Paul Lachine

Le commerce contre la faim

GENEVE – Récemment, l’importante augmentation du prix des denrées alimentaires et l’inquiétude croissante sur le thème de la sécurité alimentaire ont déclenché une anxiété mondiale. Ne pas pouvoir mettre de la nourriture sur la table est une éventualité menaçante pour les parents. Et, parce que les plus pauvres du monde dépensent une plus grande proportion de leur revenu pour la nourriture, ils sont les plus durement touchés, ouvrant la porte au risque d’annuler le progrès de plusieurs années en terme de réduction de la pauvreté.

La nature apparemment inaltérable des facteurs à la source de ces augmentations record des prix agricoles – un enrichissement protéinique du régime alimentaire dans beaucoup de pays, un accroissement démographique, une utilisation plus importante des biocarburants et le changement climatique – laisse penser que les prix élevés sont là pour rester. En l’absence de solutions à la pression de plus en plus forte sur les ressources, la faim et la malnutrition ne pourront qu’augmenter.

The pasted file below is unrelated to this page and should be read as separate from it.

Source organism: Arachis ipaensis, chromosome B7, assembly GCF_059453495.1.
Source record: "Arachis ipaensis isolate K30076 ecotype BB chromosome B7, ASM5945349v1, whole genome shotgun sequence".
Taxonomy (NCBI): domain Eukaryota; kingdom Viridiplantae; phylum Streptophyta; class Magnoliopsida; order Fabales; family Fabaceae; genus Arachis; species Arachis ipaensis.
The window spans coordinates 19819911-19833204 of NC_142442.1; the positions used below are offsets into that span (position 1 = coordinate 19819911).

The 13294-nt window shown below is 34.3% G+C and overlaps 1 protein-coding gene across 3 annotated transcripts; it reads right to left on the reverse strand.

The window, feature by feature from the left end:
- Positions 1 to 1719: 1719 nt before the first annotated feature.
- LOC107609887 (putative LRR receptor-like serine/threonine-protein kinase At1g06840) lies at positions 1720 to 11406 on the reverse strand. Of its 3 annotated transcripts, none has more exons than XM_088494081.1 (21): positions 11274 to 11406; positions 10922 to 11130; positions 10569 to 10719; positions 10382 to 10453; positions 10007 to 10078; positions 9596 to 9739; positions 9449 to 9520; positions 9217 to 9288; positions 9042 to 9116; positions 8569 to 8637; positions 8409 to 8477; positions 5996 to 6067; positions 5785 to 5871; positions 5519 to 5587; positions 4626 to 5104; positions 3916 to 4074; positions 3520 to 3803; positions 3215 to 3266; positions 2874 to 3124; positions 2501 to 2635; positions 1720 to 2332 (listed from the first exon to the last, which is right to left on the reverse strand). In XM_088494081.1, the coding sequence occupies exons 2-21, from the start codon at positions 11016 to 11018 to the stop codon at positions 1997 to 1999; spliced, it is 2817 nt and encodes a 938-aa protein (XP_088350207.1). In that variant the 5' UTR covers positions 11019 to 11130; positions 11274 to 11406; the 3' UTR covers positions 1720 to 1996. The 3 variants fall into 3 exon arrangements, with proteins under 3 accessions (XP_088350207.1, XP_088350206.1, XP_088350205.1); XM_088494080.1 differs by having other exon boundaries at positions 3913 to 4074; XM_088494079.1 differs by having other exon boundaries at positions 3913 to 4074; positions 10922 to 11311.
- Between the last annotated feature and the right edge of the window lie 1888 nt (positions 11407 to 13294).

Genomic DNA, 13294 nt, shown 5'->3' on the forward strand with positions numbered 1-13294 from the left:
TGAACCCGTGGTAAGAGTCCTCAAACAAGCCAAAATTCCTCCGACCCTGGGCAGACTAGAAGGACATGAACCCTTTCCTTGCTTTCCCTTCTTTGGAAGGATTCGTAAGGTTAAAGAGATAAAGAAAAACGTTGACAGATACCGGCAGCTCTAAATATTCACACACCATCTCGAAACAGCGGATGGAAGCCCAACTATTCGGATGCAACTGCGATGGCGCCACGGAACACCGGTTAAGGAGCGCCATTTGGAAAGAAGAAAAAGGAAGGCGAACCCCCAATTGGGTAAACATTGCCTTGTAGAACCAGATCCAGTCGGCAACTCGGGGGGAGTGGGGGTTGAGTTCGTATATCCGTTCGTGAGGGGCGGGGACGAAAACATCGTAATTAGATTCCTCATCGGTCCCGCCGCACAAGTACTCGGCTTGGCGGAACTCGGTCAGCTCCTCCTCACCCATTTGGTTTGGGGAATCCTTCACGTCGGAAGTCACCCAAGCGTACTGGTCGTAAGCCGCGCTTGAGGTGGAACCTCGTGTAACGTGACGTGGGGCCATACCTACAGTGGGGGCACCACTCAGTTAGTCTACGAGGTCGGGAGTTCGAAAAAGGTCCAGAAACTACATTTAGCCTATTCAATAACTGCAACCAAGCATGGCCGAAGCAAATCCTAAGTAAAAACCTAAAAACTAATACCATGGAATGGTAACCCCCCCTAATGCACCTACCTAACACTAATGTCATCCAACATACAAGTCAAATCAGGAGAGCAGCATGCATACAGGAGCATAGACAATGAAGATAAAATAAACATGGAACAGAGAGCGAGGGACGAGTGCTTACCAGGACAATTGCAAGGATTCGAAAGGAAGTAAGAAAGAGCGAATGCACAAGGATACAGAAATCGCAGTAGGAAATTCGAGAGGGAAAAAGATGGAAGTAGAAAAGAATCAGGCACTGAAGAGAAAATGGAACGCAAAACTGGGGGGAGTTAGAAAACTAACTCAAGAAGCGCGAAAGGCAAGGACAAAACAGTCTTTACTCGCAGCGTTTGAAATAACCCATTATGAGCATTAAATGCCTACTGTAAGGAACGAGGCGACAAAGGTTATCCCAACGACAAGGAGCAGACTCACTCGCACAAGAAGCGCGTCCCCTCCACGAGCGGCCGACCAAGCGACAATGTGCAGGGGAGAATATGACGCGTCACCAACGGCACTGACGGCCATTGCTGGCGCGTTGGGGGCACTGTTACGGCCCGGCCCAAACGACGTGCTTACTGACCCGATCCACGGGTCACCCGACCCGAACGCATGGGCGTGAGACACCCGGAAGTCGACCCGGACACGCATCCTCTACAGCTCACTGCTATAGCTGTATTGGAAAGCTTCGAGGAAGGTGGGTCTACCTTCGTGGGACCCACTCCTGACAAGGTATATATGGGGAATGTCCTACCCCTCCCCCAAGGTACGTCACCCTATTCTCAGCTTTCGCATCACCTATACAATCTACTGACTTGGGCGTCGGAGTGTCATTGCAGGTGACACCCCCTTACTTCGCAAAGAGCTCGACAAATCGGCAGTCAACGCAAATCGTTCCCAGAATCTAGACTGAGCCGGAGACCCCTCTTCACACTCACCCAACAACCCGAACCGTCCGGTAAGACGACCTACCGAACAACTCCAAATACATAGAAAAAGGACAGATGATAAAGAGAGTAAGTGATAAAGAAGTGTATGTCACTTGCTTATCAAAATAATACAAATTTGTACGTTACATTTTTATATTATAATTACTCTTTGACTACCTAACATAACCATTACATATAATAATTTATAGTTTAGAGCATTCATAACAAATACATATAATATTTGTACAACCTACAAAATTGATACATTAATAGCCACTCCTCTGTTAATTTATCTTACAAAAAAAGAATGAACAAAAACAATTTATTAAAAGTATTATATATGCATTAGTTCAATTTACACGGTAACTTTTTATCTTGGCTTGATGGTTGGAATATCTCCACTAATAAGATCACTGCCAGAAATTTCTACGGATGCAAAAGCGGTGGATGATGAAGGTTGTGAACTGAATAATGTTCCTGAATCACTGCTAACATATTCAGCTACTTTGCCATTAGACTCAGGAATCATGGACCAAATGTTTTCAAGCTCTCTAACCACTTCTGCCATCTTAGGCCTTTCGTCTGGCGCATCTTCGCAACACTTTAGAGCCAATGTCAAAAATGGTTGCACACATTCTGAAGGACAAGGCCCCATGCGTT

Clairement, les investissements dans la production alimentaire doivent être augmentés à moyen et long terme. Cependant, il existe une prescription politique immédiate pour limiter les contraintes d’offre : augmenter le commerce. Cette proposition peut surprendre certains, mais sa logique est simple et irréfutable.

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